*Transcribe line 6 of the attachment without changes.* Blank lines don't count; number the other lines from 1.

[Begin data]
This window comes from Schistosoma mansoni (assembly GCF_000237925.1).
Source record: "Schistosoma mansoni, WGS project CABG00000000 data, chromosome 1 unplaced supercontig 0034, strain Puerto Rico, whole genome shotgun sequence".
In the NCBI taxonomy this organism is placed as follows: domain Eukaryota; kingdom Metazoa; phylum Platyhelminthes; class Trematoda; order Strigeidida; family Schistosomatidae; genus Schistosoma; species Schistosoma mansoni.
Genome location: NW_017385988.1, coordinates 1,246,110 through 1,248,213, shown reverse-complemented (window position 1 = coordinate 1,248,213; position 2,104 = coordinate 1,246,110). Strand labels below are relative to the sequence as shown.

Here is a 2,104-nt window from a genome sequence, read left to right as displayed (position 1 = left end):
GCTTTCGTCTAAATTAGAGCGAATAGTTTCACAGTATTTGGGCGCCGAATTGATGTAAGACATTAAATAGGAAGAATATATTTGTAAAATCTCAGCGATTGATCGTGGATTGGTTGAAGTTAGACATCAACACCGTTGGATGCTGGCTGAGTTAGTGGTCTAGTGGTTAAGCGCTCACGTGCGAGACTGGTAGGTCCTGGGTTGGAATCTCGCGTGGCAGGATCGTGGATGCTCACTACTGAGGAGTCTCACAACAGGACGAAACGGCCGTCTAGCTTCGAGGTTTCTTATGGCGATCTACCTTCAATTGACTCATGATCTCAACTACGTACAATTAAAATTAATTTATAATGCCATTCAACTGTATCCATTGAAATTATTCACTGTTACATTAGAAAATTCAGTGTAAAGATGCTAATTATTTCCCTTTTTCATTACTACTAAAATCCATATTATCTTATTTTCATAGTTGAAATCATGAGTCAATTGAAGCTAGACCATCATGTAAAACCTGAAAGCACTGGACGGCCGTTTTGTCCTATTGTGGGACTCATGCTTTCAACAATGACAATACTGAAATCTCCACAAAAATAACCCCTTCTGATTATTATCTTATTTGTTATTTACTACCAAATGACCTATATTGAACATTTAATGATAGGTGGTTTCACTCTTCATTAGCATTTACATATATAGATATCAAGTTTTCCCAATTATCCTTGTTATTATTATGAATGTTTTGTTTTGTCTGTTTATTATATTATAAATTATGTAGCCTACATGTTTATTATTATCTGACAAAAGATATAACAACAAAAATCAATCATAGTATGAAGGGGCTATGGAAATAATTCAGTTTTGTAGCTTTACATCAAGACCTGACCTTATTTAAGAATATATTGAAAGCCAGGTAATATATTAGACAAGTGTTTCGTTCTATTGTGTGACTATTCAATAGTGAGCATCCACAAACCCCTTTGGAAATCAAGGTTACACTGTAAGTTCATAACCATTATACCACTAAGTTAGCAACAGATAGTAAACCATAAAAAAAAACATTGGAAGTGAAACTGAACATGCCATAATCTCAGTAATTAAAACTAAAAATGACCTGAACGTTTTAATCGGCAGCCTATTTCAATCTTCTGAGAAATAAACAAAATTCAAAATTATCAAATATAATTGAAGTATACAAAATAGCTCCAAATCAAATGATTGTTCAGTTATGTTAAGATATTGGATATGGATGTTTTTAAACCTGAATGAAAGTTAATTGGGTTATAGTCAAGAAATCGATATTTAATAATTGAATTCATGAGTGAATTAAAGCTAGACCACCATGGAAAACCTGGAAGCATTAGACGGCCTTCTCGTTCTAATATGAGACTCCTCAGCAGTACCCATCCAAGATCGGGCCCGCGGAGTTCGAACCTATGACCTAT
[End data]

GCTTTCGTCTAAATTAGAGCGAATAGTTTCACAGTATTTGGGCGCCGAATTGATGTAAGACATTAAATAGGAAGAATATATTTGTAAAATCTCAGCGATTGATCGTGGATTGGTTGAAGTTAGACATCAACACCGTTGGATGCTGGCTGAGTTAGTGGTCTAGTGGTTAAGCGCTCACGTGCGAGACTGGTAGGTCCTGGGTTGGAATCTCGCGTGGCAGGATCGTGGATGCTCACTACTGAGGAGTCTCACAACAGGACGAAACGGCCGTCTAGCTTCGAGGTTTCTTATGGCGATCTACCTTCAATTGACTCATGATCTCAACTACGTACAATTAAAATTAATTTATAATGCCATTCAACTGTATCCATTGAAATTATTCACTGTTACATTAGAAAATTCAGTGTAAAGATGCTAATTATTTCCCTTTTTCATTACTACTAAAATCCATATTATCTTATTTTCATAGTTGAAATCATGAGTCAATTGAAGCTAGACCATCATGTAAAACCTGAAAGCACTGGACGGCCGTTTTGTCCTATTGTGGGACTCATGCTTTCAACAATGACAATACTGAAATCTCCACAAAAATAACCCCTTCTGATTATTATCTTATTTGTTATTTACTACCAAATGACCTATATTGAACATTTAATGATAGGTGGTTTCACTCTTCATTAGCATTTACATATATAGATATCAAGTTTTCCCAATTATCCTTGTTATTATTATGAATGTTTTGTTTTGTCTGTTTATTATATTATAAATTATGTAGCCTACATGTTTATTATTATCTGACAAAAGATATAACAACAAAAATCAATCATAGTATGAAGGGGCTATGGAAATAATTCAGTTTTGTAGCTTTACATCAAGACCTGACCTTATTTAAGAATATATTGAAAGCCAGGTAATATATTAGACAAGTGTTTCGTTCTATTGTGTGACTATTCAATAGTGAGCATCCACAAACCCCTTTGGAAATCAAGGTTACACTGTAAGTTCATAACCATTATACCACTAAGTTAGCAACAGATAGTAAACCATAAAAAAAAACATTGGAAGTGAAACTGAACATGCCATAATCTCAGTAATTAAAACTAAAAATGACCTGAACGTTTTAATCGGCAGCCTATTTCAATCTTCTGAGAAATAAACAAAATTCAAAATTATCAAATATAATTGAAGTATACAAAATAGCTCCAAATCAAATGATTGTTCAGTTATGTTAAGATATTGGATATGGATGTTTTTAAACCTGAATGAAAGTTAATTGGGTTATAGTCAAGAAATCGATATTTAATAATTGAATTCATGAGTGAATTAAAGCTAGACCACCATGGAAAACCTGGAAGCATTAGACGGCCTTCTCGTTCTAATATGAGACTCCTCAGCAGTACCCATCCAAGATCGGGCCCGCGGAGTTCGAACCTATGACCTAT